One principle behind nearly every plant training technique is stress. If done right, this is a good thing. Controlled stress on your plants can promote desired growing characteristics; for example, it can make plants grow in a certain shape or develop more bud sites. Stress on cannabis plants encourages their natural defences into action. They go into “turbo mode” with maximum terpene production, resulting in a more aromatic final product.

Training techniques that involve damaging plants, such as pruning or taking cuttings, inflict considerable stress, and thus plants will need time to recover. Because of that, methods like monster cropping are used on photoperiod cannabis strains only.

Monster cropping differs in one important aspect from other high-stress techniques: It does not directly impact the growth of your current crop. Rather, you take clones from mature flowering plants, and these clones are then reverted back to veg.


Monster cropping may or may not work great for you. It all depends on your setup, your strains, and your experience. For instance, it doesn’t work with autoflowers and is not optimal for strains that grow very short or too slow. To help you decide whether monster cropping is worth it in your case, here are some pros and cons.


Continuous harvests and no need to keep mothers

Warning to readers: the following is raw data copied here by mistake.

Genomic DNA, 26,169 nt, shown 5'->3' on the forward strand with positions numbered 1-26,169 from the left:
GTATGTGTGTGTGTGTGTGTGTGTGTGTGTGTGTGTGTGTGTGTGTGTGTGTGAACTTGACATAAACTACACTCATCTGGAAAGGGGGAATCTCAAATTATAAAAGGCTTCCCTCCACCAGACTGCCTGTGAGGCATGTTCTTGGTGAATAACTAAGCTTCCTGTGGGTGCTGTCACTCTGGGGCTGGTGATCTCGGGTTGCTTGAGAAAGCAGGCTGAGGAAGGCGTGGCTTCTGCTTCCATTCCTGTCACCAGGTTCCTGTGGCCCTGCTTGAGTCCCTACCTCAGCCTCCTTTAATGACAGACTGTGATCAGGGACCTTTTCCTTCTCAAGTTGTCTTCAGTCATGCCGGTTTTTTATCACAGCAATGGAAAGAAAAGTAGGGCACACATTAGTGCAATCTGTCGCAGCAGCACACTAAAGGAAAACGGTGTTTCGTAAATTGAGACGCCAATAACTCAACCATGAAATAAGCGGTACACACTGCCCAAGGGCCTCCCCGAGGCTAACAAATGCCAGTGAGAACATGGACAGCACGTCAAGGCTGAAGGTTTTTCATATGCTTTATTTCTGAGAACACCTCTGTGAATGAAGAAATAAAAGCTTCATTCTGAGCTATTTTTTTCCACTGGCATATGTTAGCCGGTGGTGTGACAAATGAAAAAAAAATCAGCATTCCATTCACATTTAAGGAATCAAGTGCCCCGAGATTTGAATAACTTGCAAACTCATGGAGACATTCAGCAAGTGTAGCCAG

With monster cropping, you don’t need to keep a mother plant around for continuous harvests. You are taking clones from flowering plants. You can simply start flowering your entire crop as usual, taking the next generation of clones from these. With no need for a dedicated “mother room”, you can make better use of your growing space, lights, and air.

Maximise yields

When you re-veg flowering clones, they will grow monstrous! Your re-vegged girls will become extremely bushy with more side branches. More branches with more buds exposed to your lights means bigger yields! The bushy growth also allows you to more effectively fill your grow space.

Complements other training techniques

For even better results, you can combine monster cropping with other training techniques like topping, fimming, lollipopping, or LST. This way, you can easily fill a small tent with one giant monster. For the absolute best results, combine it with a ScrOG (more on that below).


Doesn’t work with autoflowers